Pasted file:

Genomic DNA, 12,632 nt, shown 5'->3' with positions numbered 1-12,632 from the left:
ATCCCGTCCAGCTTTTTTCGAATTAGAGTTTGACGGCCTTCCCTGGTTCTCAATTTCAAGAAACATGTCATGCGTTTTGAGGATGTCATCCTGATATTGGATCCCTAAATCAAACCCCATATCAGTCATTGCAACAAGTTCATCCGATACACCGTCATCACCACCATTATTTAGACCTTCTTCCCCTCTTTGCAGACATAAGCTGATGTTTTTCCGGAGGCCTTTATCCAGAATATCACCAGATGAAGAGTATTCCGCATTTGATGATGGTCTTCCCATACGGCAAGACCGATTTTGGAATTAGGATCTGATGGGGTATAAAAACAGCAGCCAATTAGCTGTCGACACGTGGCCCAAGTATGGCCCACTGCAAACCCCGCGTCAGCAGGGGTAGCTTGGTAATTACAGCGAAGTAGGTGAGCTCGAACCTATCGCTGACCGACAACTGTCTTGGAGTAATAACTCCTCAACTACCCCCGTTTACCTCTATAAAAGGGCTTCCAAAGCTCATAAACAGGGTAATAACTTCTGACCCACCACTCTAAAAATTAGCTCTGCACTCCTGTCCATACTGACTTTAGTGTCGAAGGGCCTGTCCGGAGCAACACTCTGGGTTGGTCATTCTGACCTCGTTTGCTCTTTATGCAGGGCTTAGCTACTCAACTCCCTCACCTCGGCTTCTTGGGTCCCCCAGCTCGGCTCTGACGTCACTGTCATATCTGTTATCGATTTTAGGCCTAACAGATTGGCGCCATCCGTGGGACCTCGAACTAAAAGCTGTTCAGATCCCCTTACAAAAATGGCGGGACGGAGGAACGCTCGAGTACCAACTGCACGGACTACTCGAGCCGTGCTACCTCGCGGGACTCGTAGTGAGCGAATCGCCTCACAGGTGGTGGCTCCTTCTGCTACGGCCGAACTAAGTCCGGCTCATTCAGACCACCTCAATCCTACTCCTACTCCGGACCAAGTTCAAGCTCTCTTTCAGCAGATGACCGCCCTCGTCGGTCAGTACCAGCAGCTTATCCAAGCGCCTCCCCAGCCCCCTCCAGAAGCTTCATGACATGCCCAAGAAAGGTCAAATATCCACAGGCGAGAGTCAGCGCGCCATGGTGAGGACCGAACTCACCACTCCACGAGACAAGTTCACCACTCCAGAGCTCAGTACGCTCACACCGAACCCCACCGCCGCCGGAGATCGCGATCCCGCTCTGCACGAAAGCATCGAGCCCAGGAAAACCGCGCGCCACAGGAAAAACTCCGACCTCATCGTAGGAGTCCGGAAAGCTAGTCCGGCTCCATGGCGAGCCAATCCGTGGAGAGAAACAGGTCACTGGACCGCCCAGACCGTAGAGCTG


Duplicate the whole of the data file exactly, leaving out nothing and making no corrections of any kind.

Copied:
Genomic DNA, 12,632 nt, shown 5'->3' with positions numbered 1-12,632 from the left:
ATCCCGTCCAGCTTTTTTCGAATTAGAGTTTGACGGCCTTCCCTGGTTCTCAATTTCAAGAAACATGTCATGCGTTTTGAGGATGTCATCCTGATATTGGATCCCTAAATCAAACCCCATATCAGTCATTGCAACAAGTTCATCCGATACACCGTCATCACCACCATTATTTAGACCTTCTTCCCCTCTTTGCAGACATAAGCTGATGTTTTTCCGGAGGCCTTTATCCAGAATATCACCAGATGAAGAGTATTCCGCATTTGATGATGGTCTTCCCATACGGCAAGACCGATTTTGGAATTAGGATCTGATGGGGTATAAAAACAGCAGCCAATTAGCTGTCGACACGTGGCCCAAGTATGGCCCACTGCAAACCCCGCGTCAGCAGGGGTAGCTTGGTAATTACAGCGAAGTAGGTGAGCTCGAACCTATCGCTGACCGACAACTGTCTTGGAGTAATAACTCCTCAACTACCCCCGTTTACCTCTATAAAAGGGCTTCCAAAGCTCATAAACAGGGTAATAACTTCTGACCCACCACTCTAAAAATTAGCTCTGCACTCCTGTCCATACTGACTTTAGTGTCGAAGGGCCTGTCCGGAGCAACACTCTGGGTTGGTCATTCTGACCTCGTTTGCTCTTTATGCAGGGCTTAGCTACTCAACTCCCTCACCTCGGCTTCTTGGGTCCCCCAGCTCGGCTCTGACGTCACTGTCATATCTGTTATCGATTTTAGGCCTAACAGATTGGCGCCATCCGTGGGACCTCGAACTAAAAGCTGTTCAGATCCCCTTACAAAAATGGCGGGACGGAGGAACGCTCGAGTACCAACTGCACGGACTACTCGAGCCGTGCTACCTCGCGGGACTCGTAGTGAGCGAATCGCCTCACAGGTGGTGGCTCCTTCTGCTACGGCCGAACTAAGTCCGGCTCATTCAGACCACCTCAATCCTACTCCTACTCCGGACCAAGTTCAAGCTCTCTTTCAGCAGATGACCGCCCTCGTCGGTCAGTACCAGCAGCTTATCCAAGCGCCTCCCCAGCCCCCTCCAGAAGCTTCATGACATGCCCAAGAAAGGTCAAATATCCACAGGCGAGAGTCAGCGCGCCATGGTGAGGACCGAACTCACCACTCCACGAGACAAGTTCACCACTCCAGAGCTCAGTACGCTCACACCGAACCCCACCGCCGCCGGAGATCGCGATCCCGCTCTGCACGAAAGCATCGAGCCCAGGAAAACCGCGCGCCACAGGAAAAACTCCGACCTCATCGTAGGAGTCCGGAAAGCTAGTCCGGCTCCATGGCGAGCCAATCCGTGGAGAGAAACAGGTCACTGGACCGCCCAGACCGTAGAGCTG